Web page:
Photo: J Bloom/Flickr
By now anyone following environmental and social justice issues should probably be aware that food waste is a big deal. A new report from the UN Food and Agricultural Organization, however, puts the global impact of food waste in an entirely new light. as one of the largest sources of greenhouse gas emissions on the planet.
According to the Food Wastage Footprint report, if you think of the total volume of food waste as a nation, its carbon emissions would be surpassed only by those of China and the United States, the two largest carbon emitters.
Each year some 1.3 billion tons of food are wasted, adding up to 3.3 billion tons of greenhouse gas emissions, and costing a total of $750 billion. That's roughly one-third of all the food produced for human consumption.
Framing food waste as an emission sector against national emissions isn't an entirely fair comparison—national emissions comprise many things, and the global emissions from burning fossil fuels is far, far larger than any single nation's emission—but it is dramatic way to illustrate the scope of the issue.
Where's all that food going?
Slightly over half of the waste occurs during production, after harvesting, or being stored prior to being delivered to consumers. The rest occurs during processing, distribution, and in the form of wasted leftovers.
But the manner in which the waste occurs isn't uniform across the globe. In wealthy nations more is wasted at the retail and consumer level whereas in poor nations a greater proportion of food waste occurs during agricultural production, and just 4-16 percent of food is wasted at markets or in people's homes.
The FAO points out, regarding environmental impact, the farther along in the food production-distribution-consumption chain the waste occurs, the greater the effect, as all the effort and energy that goes into each product is wasted.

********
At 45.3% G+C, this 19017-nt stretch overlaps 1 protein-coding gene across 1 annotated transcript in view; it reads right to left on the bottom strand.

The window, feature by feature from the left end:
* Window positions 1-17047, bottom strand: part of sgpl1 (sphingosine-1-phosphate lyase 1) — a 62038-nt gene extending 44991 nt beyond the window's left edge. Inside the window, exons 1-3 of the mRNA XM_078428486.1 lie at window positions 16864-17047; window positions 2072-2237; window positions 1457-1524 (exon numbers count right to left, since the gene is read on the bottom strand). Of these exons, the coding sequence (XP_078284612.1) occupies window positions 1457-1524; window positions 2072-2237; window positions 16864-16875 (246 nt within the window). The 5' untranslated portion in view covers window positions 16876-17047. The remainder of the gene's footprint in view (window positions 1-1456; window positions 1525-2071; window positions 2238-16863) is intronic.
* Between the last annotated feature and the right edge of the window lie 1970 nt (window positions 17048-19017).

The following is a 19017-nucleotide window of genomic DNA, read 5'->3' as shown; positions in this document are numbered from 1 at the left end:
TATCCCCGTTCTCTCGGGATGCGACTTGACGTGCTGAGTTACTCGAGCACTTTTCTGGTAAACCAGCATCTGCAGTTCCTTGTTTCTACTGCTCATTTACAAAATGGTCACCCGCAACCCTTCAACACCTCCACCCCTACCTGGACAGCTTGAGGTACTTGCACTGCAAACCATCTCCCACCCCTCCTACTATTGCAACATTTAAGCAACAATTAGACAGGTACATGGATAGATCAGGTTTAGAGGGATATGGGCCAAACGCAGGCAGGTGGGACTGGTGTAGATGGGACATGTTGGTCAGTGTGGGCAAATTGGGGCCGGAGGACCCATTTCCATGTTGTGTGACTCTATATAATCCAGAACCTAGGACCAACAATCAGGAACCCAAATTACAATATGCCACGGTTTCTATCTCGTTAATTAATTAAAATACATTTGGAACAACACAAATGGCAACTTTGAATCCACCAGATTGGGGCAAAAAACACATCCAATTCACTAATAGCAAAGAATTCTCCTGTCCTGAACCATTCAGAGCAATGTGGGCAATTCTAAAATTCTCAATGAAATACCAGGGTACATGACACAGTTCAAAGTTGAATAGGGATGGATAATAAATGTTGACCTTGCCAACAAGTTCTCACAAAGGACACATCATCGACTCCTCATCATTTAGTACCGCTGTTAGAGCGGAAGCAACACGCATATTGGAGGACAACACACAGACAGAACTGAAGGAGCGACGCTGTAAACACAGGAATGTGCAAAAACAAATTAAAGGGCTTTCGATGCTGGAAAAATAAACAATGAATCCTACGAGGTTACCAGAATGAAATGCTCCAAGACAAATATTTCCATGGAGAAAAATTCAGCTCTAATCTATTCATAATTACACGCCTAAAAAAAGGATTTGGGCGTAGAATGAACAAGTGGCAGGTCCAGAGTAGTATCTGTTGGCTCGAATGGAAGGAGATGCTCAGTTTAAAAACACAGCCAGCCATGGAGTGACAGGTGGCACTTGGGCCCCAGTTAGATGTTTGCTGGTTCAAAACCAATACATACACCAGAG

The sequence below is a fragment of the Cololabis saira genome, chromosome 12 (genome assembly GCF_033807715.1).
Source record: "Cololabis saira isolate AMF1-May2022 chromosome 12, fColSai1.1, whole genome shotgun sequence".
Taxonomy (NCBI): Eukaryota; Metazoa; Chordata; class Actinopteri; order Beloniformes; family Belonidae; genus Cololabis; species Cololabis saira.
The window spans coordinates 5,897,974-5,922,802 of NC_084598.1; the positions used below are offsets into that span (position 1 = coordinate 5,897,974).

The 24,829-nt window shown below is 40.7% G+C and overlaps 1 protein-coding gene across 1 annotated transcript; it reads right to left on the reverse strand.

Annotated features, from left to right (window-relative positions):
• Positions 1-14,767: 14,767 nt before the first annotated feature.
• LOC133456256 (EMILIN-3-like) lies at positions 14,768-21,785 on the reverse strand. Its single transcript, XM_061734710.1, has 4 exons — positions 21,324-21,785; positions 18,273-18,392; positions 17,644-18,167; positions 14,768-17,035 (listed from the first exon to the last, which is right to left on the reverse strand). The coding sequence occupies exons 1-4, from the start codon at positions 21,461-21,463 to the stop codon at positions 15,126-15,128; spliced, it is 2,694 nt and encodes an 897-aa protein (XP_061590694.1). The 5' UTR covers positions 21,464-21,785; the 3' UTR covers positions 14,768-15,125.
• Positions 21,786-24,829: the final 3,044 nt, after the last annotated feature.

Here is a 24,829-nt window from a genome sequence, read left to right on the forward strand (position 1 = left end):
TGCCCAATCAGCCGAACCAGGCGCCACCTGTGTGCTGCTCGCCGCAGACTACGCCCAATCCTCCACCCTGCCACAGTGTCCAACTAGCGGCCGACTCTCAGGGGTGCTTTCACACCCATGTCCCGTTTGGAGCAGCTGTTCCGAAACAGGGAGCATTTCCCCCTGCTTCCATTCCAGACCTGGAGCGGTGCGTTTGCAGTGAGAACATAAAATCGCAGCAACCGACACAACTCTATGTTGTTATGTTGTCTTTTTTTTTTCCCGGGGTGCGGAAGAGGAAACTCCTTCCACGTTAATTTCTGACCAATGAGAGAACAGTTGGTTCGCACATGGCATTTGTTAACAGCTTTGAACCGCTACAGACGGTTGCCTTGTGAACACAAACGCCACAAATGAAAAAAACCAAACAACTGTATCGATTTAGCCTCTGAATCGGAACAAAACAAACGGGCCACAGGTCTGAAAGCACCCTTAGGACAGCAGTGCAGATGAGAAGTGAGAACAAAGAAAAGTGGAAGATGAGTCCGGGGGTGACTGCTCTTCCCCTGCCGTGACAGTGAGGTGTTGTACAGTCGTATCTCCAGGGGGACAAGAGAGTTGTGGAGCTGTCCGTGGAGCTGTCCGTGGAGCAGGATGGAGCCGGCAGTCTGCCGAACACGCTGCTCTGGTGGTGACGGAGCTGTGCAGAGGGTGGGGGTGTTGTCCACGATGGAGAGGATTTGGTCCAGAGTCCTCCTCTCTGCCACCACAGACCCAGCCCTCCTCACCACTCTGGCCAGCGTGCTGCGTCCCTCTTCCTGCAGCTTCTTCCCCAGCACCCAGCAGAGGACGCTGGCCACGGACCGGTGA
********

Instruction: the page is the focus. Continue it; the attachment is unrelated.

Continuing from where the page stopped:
And so how can we stop this waste?
At the consumer level, behavior has to be changed, the FAO says, with better planning for shopping to reduce over-purchasing, and overreaction to 'best-before' dates is minimized. Also, we need to reconsider aesthetic standards for produce, which now lead retailers to reject otherwise perfectly edible food.
At the production level, the FAO notes that if farmers join together in cooperatives or other professional associations, food losses can be greatly reduced, by improving their ability to bring products to market, as well as more efficient planning.
At the post-consumer level, more food waste needs to be recycled and turned into biogas, or where that is not possible, composted. Where neither is an option, incineration for energy production is a last resort, the FAO says, as doing so will at least reduce one of the largest sources of greenhouse gas emissions from food waste, the methane created as food decomposes in landfills.
Though framed mostly in an environmental context, FAO Director-General José Granziano da Silva reminds us that "870 million people go hungry everyday."
With that many people going hungry already, and the human population still rising, perhaps topping 9 billion before mid-century, the high percentage of food wasted seems like an ever-heavier liability. ANot taking into account reductions in food waste, in order to feed that many more people we'll need 60-110 percent more food.
It's not impossible, and can be accomplished through a combination of increased crop yields, intensifying production on existing crop land, or putting more land under cultivation, which is rarely an environmentalist's favorite option. As it stands now, crop yields aren't increasing rapidly enough, and several key crops are likely to see reduced yields due to climate change.
Reducing the amount of food wasted is perhaps obviously another crucial part of feeding a growing world. While food waste inherently can never be reduced to zero, minimizing waste at the pre-consumer level—and at home—takes some of the pressure off increasing production.